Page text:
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Featured Image Credit: Warner Bros.
The Exorcist is one of the most iconic horror movies of all time, still managing to scare the living daylights out of audiences.
And if you didn't think that anything could make William Friedkin's 1973 classic more terrifying than it already is, guess what, you really, really can.
That's because one of the film's most famous scenes actually starred a real-life serial killer: Paul Bateson.
Arguably one of the most chilling scenes in the film, the clip sees Regan, the 12-year-old girl possessed by the occult, taken to hospital to undergo tests, during which a catheter is inserted into her neck through an artery, and in response, the girl grimaces as blood spurts from her neck.
But this is where it gets very creepy, because one of the hospital technicians in that sequence was Bateson, who was convicted in 1979 for the murder of film journalist Addison Verrill.
He was also suspected of a number of murders within the gay community of Manhattan, New York, in the 70s.
Bateson's story has been revisited countless times over the years, most recently because he was one of the serial killers featured in the acclaimed Netflix crime drama Mindhunter.
According to The Daily Mirror, Bateson was originally a radiographer.
He came to the attention of Friedkin when the director visited the New York University Medical Centre, where Bateson worked, to undertake some research. Impressed by his work, Friedkin invited Bateson to work as an extra on The Exorcist, and it is his character who calmly explains to Regan what will happen to her during the procedure.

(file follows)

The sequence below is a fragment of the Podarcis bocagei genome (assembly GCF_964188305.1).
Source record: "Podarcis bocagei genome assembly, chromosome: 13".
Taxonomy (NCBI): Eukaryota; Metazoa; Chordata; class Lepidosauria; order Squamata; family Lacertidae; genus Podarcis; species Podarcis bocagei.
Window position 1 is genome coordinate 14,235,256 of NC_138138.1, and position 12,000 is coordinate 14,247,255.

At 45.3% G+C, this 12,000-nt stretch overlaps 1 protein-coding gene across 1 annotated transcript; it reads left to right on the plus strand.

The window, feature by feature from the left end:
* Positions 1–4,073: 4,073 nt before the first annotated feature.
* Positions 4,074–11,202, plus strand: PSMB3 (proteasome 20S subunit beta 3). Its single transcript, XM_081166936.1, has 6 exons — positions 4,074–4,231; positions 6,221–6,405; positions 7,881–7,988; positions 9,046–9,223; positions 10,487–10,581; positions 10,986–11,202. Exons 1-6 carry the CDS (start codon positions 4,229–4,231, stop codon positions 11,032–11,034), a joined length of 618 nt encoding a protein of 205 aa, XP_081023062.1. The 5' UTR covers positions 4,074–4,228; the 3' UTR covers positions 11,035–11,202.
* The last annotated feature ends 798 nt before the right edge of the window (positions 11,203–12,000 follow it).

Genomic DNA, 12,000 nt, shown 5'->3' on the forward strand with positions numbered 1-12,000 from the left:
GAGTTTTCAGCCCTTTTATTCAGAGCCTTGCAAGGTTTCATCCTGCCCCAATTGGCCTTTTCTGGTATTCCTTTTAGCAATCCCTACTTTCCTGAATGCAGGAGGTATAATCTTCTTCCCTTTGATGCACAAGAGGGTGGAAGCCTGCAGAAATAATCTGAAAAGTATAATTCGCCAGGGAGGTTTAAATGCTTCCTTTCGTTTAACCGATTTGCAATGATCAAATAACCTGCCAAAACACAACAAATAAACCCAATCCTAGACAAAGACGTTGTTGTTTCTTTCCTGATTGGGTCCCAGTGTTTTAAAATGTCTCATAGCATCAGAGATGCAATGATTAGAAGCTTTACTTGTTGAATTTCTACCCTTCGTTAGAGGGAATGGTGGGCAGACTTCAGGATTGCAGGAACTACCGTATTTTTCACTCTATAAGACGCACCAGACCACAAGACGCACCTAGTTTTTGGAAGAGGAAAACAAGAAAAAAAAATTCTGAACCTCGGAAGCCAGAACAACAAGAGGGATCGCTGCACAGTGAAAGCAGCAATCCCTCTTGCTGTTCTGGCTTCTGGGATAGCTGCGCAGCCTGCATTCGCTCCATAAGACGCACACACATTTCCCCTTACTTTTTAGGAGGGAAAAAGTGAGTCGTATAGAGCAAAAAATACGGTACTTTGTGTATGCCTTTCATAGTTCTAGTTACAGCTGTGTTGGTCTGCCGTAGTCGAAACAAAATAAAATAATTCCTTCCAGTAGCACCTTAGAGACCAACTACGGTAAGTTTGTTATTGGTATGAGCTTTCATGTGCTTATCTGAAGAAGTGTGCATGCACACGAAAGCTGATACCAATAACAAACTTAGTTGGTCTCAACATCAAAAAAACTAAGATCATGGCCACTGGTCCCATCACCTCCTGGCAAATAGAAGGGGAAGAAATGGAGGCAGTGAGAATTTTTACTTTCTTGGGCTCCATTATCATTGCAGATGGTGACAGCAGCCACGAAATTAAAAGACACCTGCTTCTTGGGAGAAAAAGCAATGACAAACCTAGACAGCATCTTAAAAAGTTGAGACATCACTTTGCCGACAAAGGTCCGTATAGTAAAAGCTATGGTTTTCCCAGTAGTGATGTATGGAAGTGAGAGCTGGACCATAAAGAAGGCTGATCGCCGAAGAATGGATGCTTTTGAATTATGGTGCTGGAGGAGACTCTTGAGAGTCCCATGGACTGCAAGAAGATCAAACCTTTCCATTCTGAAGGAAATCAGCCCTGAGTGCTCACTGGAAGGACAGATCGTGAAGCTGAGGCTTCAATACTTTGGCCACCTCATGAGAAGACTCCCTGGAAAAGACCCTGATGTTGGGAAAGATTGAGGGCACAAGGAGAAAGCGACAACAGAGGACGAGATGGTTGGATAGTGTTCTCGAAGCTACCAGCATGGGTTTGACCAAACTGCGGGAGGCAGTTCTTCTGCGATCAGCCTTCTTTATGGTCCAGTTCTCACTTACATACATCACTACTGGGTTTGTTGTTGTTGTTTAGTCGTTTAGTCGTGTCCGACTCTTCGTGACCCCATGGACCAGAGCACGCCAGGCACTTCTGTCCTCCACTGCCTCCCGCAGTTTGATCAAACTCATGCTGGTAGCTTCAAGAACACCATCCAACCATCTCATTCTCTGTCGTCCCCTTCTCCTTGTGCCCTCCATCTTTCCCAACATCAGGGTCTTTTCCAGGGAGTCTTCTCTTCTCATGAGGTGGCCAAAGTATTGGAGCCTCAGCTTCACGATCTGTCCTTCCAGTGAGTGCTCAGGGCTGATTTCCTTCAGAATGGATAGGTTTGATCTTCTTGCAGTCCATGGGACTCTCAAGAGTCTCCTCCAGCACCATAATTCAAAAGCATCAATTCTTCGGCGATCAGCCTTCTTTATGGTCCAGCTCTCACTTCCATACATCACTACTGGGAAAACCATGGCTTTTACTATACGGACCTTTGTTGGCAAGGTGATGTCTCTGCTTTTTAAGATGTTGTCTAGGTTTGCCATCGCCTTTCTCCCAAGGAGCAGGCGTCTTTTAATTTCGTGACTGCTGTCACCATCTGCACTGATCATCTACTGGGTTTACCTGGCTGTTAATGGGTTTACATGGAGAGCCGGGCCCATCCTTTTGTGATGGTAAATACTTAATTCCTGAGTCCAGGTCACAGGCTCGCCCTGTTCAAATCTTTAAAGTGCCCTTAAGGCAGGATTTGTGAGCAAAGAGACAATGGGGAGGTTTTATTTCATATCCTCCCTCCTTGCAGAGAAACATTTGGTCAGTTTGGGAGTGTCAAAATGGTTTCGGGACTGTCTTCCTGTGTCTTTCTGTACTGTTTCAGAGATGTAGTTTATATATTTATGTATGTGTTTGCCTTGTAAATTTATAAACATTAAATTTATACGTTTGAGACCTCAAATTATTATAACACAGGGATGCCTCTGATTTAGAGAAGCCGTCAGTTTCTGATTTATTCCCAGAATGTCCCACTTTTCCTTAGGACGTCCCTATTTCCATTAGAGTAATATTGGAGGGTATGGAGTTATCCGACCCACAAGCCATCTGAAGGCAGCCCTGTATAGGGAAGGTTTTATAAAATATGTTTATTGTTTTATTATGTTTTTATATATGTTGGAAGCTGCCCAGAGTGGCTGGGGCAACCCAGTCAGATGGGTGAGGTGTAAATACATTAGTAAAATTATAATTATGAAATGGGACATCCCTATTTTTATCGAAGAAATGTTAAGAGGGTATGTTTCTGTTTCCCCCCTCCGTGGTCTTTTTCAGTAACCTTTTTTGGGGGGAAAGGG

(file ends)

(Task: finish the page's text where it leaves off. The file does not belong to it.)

Unfortunately what happened to Bateson after the film becomes a very dark tale indeed.
Although ultimately convicted for his 1979 murder of Verrill, Manhattan police had been suspicious of Bateson for some time following the deaths of several gay men.
Verrill himself was found beaten and stabbed to death in his own flat, after which the journalist's friend - fellow writer Arthur Bell - urged the killer to come forward via a piece in US news weekly The Village Voice.
Bell himself was instead contacted over the telephone by someone taking responsibility for the death.
After going out partying together and subsequently ending up back at Verrill's flat, the caller supposedly became enraged when his advances were rejected.
"I needed money and I hated the rejection. I decided to do something I'd never done before," he had told Bell. Allegedly hitting Verrill with a frying pan, he then stabbed the writer when he was knocked out, before stealing some cash, a credit card, Verrill's passport and some clothes.
The caller claimed he wanted to 'atone' for other crimes, but the next call Bell received came from a man going under the name 'Mitch' - who promptly accused Bateson of the murder. The fleeting movie actor was ultimately sentenced to 20 years in jail for the Verrill murder, although none of the others stuck - despite Bateson allegedly confessing to his friend Richard Ryan.
Released in 2003 after being granted parole, nothing is known of Bateson after this time - although a social security record shows a Patrick F. Bateson with the same birthdate passing away in 2012, with the murders of the other men in 1970s Manhattan still no nearer to being solved.